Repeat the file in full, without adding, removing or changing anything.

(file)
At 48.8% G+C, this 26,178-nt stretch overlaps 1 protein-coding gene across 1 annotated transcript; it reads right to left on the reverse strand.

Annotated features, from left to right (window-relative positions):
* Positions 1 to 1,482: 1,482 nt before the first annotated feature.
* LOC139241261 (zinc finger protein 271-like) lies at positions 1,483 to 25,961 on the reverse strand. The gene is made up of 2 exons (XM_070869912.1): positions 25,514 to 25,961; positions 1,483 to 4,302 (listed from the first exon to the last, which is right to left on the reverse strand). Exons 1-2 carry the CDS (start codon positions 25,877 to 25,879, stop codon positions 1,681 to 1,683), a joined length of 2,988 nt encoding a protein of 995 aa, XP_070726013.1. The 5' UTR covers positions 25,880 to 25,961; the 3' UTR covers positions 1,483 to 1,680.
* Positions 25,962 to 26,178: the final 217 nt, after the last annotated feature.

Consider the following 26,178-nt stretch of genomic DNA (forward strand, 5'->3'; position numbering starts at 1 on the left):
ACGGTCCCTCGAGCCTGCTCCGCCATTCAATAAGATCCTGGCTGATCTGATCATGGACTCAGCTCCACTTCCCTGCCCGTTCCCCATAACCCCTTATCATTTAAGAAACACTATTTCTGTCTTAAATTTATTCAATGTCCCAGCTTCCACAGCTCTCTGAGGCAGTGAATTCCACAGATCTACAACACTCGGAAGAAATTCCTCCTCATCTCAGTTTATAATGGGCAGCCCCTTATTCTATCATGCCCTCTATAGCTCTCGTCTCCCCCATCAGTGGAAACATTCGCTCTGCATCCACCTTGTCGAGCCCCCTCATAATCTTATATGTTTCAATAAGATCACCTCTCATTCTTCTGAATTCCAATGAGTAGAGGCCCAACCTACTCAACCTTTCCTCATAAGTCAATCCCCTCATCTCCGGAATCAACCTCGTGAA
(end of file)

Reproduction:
At 48.8% G+C, this 26,178-nt stretch overlaps 1 protein-coding gene across 1 annotated transcript; it reads right to left on the reverse strand.

Annotated features, from left to right (window-relative positions):
* Positions 1 to 1,482: 1,482 nt before the first annotated feature.
* LOC139241261 (zinc finger protein 271-like) lies at positions 1,483 to 25,961 on the reverse strand. The gene is made up of 2 exons (XM_070869912.1): positions 25,514 to 25,961; positions 1,483 to 4,302 (listed from the first exon to the last, which is right to left on the reverse strand). Exons 1-2 carry the CDS (start codon positions 25,877 to 25,879, stop codon positions 1,681 to 1,683), a joined length of 2,988 nt encoding a protein of 995 aa, XP_070726013.1. The 5' UTR covers positions 25,880 to 25,961; the 3' UTR covers positions 1,483 to 1,680.
* Positions 25,962 to 26,178: the final 217 nt, after the last annotated feature.

Consider the following 26,178-nt stretch of genomic DNA (forward strand, 5'->3'; position numbering starts at 1 on the left):
ACGGTCCCTCGAGCCTGCTCCGCCATTCAATAAGATCCTGGCTGATCTGATCATGGACTCAGCTCCACTTCCCTGCCCGTTCCCCATAACCCCTTATCATTTAAGAAACACTATTTCTGTCTTAAATTTATTCAATGTCCCAGCTTCCACAGCTCTCTGAGGCAGTGAATTCCACAGATCTACAACACTCGGAAGAAATTCCTCCTCATCTCAGTTTATAATGGGCAGCCCCTTATTCTATCATGCCCTCTATAGCTCTCGTCTCCCCCATCAGTGGAAACATTCGCTCTGCATCCACCTTGTCGAGCCCCCTCATAATCTTATATGTTTCAATAAGATCACCTCTCATTCTTCTGAATTCCAATGAGTAGAGGCCCAACCTACTCAACCTTTCCTCATAAGTCAATCCCCTCATCTCCGGAATCAACCTCGTGAA